Knowing your instructions, when I found the Metamora wanted for another purpose, and when I decided to go to Washington in the City of Hudson, the Norfolk mail-boat, I sent on board the Wyandotte to advise the commander that I should pass in the last-named steamer, and that I was in haste to obey a summons from the Secretary of War. While objecting to the arrangement in my communications with you, I have nevertheless been careful not to act in contravention of it; and I now repeat, and appeal to your courtesy in making the request, that the Wyandotte may be stationed above the Baltimore Wharf, and that this fortress, the headquarters of the department, may be relieved from a system of visitation to which it was never before subjected. I should not make the request if I did not feel a perfect assurance that every public object in view could be as effectually accomplished, and that it is a matter entirely in your own discretion.
I am, very respectfully, your obedient servant,
JOHN A. DIX,
UNITED STATES FLAG-STEAMER PHILADELPHIA,
Hampton Roads, Va., November 4, 1862.
Major General JOHN A. DIX, U. S. A.,
Commanding Seventh Army Corps, Fortress Monroe, Va.:
GENERAL: I have the honor to acknowledge the receipt of your two communications of yesterday.
The witnesses on board the Wyandotte, in the case of Private Gill, have been directed to obey the summons of the judge-advocate.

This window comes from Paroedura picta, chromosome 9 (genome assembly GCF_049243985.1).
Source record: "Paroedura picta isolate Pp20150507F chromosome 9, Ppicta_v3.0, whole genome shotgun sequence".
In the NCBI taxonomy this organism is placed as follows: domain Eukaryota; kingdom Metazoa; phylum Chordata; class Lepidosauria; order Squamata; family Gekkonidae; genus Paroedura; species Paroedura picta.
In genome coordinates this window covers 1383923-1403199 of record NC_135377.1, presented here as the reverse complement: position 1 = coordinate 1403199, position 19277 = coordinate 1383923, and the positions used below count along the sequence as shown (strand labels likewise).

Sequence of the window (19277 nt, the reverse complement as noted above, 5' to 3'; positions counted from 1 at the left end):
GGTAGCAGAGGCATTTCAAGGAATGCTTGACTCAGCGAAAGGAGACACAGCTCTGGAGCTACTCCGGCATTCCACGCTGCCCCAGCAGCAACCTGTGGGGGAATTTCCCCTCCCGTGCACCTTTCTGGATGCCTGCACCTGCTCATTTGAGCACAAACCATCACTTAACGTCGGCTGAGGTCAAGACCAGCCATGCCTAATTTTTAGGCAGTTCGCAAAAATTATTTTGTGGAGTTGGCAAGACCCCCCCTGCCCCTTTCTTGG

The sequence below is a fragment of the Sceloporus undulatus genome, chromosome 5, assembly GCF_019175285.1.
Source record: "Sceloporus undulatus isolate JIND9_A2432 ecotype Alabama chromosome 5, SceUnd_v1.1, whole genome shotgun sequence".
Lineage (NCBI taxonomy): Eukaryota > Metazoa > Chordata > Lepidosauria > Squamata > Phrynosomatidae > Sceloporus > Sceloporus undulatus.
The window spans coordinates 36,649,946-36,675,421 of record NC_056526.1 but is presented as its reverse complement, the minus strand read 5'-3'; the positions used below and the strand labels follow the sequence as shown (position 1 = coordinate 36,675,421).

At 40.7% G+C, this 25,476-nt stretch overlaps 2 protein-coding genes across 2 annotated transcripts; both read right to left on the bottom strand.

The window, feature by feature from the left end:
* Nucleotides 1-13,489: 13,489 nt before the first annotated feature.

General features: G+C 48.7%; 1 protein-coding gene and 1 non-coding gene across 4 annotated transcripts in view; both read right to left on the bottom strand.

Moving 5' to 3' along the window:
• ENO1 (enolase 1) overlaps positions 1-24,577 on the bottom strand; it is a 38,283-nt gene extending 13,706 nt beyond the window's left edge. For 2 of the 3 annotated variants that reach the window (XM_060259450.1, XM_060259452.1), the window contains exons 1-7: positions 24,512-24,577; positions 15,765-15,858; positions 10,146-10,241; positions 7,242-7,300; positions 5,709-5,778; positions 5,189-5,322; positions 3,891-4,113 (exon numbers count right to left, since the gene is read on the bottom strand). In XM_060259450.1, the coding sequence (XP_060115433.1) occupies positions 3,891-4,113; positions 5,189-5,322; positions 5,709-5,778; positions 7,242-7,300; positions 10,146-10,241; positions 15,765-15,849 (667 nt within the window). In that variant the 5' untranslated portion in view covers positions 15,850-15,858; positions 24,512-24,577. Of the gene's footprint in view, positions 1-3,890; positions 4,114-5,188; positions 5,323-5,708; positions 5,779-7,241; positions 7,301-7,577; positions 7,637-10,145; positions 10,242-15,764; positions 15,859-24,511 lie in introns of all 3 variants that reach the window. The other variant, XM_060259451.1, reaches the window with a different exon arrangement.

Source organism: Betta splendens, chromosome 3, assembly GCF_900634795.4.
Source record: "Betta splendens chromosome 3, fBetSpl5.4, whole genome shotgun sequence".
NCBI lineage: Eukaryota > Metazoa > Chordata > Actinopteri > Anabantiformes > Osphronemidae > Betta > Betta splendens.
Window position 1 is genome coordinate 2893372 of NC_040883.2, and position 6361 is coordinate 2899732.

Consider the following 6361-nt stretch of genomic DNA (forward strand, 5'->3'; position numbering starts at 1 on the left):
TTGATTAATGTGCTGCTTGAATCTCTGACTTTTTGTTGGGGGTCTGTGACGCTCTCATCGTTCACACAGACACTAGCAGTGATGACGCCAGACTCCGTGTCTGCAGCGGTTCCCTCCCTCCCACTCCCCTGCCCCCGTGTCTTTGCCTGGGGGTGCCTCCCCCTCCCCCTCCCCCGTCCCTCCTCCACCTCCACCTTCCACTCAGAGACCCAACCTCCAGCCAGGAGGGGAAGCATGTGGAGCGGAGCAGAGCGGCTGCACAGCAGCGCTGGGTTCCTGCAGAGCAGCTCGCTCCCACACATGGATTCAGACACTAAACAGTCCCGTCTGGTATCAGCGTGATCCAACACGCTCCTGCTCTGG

Considering your request for the removal of the Wyandotte as a virtual proposition to raise the blockade of these waters in violation of my instructions from the Navy Department, I have respectfully to inform you that I have referred your application to that Department for instructions.
I have the honor to be, general, very respectfully, yours,
S. P. LEE,
Actg. Rear-Admiral, Commanding N. Atlantic Blockading Squadron.
November 6, 1862.
Major General JOHN A. DIX, Fort Monroe:
GENERAL: I have read your letter of the 27th [30th] ultimo, and the subject has been again considered by the President and the Cabinet. I am myself strongly inclined to adopt your views in regard to military occupation, but would not the certificate now required, or one in substance the same, be equally necessary in case that Norfolk, Princess Anne, & c., were regarded not as blockaded but as militarily occupied? At any rate for the present it is not decided to change the existing regulation. The subject is reserved for further consideration. The certificate and request mentioned in my letter will still be required as conditions for the clearances. I see no special objection, however, to substituting for the words "military purposes" the words "for the purpose of my military command," as suggested by you, in conversation, though I prefer the former phrase, which I regard as equivalent in meaning.